CITYSIGHTS NY BLOG
One of my favorite neighborhoods in NYC has to be the East Village. It's many shops, boutiques, restaurants and bars make it a thriving area and cool place to hang with friends. Bargain and second hand shops are bountiful and the mix of artists, beatniks, locals and new comers makes the East Village quite exciting and vibrant.
The East village came about in the late 1950 to 60s. It developed as an area for artists and beatniks and formed itself as a neighborhood separate from the nearby Lower east side. The East Village also includes Alphabet city, known for its avenues A through D. Primarily a Latin neighborhood, Alphabet city has not changed much though recent condo buildings are going up constantly.
A Great place to visit is Tompkins Square Park; a cool place to lay on the grass in the shade from the hot summer days and enjoy the many sights and sounds of the locals. Cool doggie park too! The park is also home for many festivals, art shows and street fairs as well.
Speaking of sounds, lots of record shops in the east village like A-1, Good Records, Kims Video and many more for vinyl enthusiasts.
East Village is also known for its cheaper rents though they too are on the rise in this neighborhood. It's apartments have long been a haven for the incoming influx of NYU students and other schools in the area; thus making it a young and lively neighborhood.
And if you love sweets, the place to go is Veniero's which has been continuously owned & operated by the Veniero Family since 1894, in the same location! Yummy pastries and cakes, mmm yummy!, Google them up for the address!
Ahh the Lower East Side, one of the last but already gentrified, final frontiers of NYC. Long gone are the days of abandoned and burned down buildings and empty lots. One of the oldest neighborhoods of NYC (and very poor back then); today, it's a live and vibrant area where the locals mix with the newly arrived implants. Where chic boutiques mix with local bodegas (Spanish for deli's) and classy hotels like the Rivington, shares a street with 19th century tenement buildings.
Be sure to check the Tenement Museum on Orchard street. A building that hasn't been touched since the late 19th/early 20th century to conserve the feel of how they lived back then.
Another local attraction is Katz deli, on E. Houston. A Jewish delicatessen with great sandwiches and other tasty treats since 1888.
A great area to discover on a NYC Downtown tour provided by Citysightsny. Who knows, you may even catch me walking my dog. :)
The South street seaport in the downtown Manhattan area is considered a historic district. It has one of the oldest architecture in NYC dating back to the 19th century. Once a fish market, it was surrounded by mercantile buildings and fishing ships; the area now is a major tourist attraction full of shopping stores, restaurants and a beautiful mall.
The area is well know for its festivities outside as well; artists, performances and shows are constant in the summer time and through out the year.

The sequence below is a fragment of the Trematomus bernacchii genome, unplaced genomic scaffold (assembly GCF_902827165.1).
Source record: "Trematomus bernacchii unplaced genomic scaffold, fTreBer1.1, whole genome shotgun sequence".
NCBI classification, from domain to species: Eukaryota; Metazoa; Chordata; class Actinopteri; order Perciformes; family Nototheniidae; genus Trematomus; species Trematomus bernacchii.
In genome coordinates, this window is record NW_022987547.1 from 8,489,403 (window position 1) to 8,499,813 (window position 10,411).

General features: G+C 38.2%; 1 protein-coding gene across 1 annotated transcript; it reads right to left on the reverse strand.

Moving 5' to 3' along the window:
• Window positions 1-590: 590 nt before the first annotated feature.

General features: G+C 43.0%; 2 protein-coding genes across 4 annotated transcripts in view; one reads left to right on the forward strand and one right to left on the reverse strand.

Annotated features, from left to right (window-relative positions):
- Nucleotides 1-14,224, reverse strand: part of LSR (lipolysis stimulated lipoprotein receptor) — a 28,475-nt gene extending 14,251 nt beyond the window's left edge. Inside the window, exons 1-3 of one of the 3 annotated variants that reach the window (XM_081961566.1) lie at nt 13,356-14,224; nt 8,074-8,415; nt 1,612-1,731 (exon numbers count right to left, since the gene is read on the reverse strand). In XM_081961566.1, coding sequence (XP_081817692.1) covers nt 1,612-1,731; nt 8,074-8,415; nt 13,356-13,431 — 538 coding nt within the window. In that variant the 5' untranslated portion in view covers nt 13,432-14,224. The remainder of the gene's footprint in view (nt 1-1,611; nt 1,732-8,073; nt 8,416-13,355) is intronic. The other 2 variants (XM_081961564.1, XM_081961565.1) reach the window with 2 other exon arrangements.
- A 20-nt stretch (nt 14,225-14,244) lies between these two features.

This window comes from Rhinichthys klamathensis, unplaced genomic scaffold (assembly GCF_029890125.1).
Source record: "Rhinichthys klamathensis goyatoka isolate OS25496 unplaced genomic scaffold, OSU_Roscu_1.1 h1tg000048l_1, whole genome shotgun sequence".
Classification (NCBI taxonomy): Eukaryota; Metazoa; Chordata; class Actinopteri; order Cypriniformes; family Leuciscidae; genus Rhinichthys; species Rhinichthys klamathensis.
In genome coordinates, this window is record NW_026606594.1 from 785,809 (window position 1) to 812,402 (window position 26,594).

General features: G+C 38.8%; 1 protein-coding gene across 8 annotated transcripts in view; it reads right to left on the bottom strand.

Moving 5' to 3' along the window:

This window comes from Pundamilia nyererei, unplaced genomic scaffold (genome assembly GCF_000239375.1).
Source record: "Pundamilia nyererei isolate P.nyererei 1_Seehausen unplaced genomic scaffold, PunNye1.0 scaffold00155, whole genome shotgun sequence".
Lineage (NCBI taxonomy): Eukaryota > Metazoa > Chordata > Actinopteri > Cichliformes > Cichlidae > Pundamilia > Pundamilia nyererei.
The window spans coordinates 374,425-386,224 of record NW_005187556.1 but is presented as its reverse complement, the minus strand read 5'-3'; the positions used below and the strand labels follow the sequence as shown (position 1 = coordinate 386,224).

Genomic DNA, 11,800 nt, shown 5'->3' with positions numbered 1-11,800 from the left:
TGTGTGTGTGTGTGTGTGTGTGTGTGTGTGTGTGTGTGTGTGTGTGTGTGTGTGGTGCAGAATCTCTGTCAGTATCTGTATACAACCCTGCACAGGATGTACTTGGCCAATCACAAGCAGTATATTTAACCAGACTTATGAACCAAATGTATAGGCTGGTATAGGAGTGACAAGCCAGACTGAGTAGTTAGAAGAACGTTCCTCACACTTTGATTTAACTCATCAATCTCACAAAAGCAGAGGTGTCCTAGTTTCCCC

The streets, adorned by cobble stones and tall 19th century lighting posts are a warm welcome to all tourists and New Yorkers alike. Be sure to visit the South Street Seaport museum and, if you're in town during the summer, dance music parties are held outside with big DJ's. Be sure to bring your dancing shoes when you ride on one of NYC Bus tours provided by Citysightsny
Even if you're not on a shopping spree when visiting New York City, a place you must visit is the Soho district of Manhattan.Soho's cast iron buildings, exemplify magnificent architecture not seen in any other part of the city (except Chelsea, Noho and Tribeca). These buildings also known as "Loft Buildings" were constructed in the late 1800's and were mainly used as factories. In the 60's and 70s, artists moved in for the cheap rents and in the 70's and 80s', Soho became a dangerous place at night. It was known as an old wild west to some. Crackheads roamed and squatted from roof top to roof top, also known as roofhopping. Lots of break ins through the skylights occured. There were hardly any stores and Soho was not a shopping district back then like it is today. You didn't want to venuture out on th streets of Soho like Crosby street when the night set in. Speaking of Crosby and the surrounding streets, many of them still have the cobble stones from the late 19th century.During the late 80s, 90s and onward, in came gentrification and transplants. Cheap rents vanished as did the artists; the converted lofts are now homes well worth millions of $$$. Imagine owning a whole floor or even half a floor in a building, with 12 to 16ft high ceilings, wooden floors and huge windows.
You can still spot a couple of buildings in Soho yet to be renovated. They look worn down, paint chipping away at what once a beautiful cast iron building. The only reminder left of the old wild west.A great place to visit so hop on and off the citysightny Downtown bus tours and enjoy Soho!
A great place to visit and still a major attraction is the World trade center memorial site, also known as the Ground zero memorial.
Hop on and hop off on the downtown tour bus for some NYC sightseeing ! . Great photographic billboards of post 9/11 and and awesome view of the current site. Pay your respects to the lost lives of the innocent and brave people of 9/11.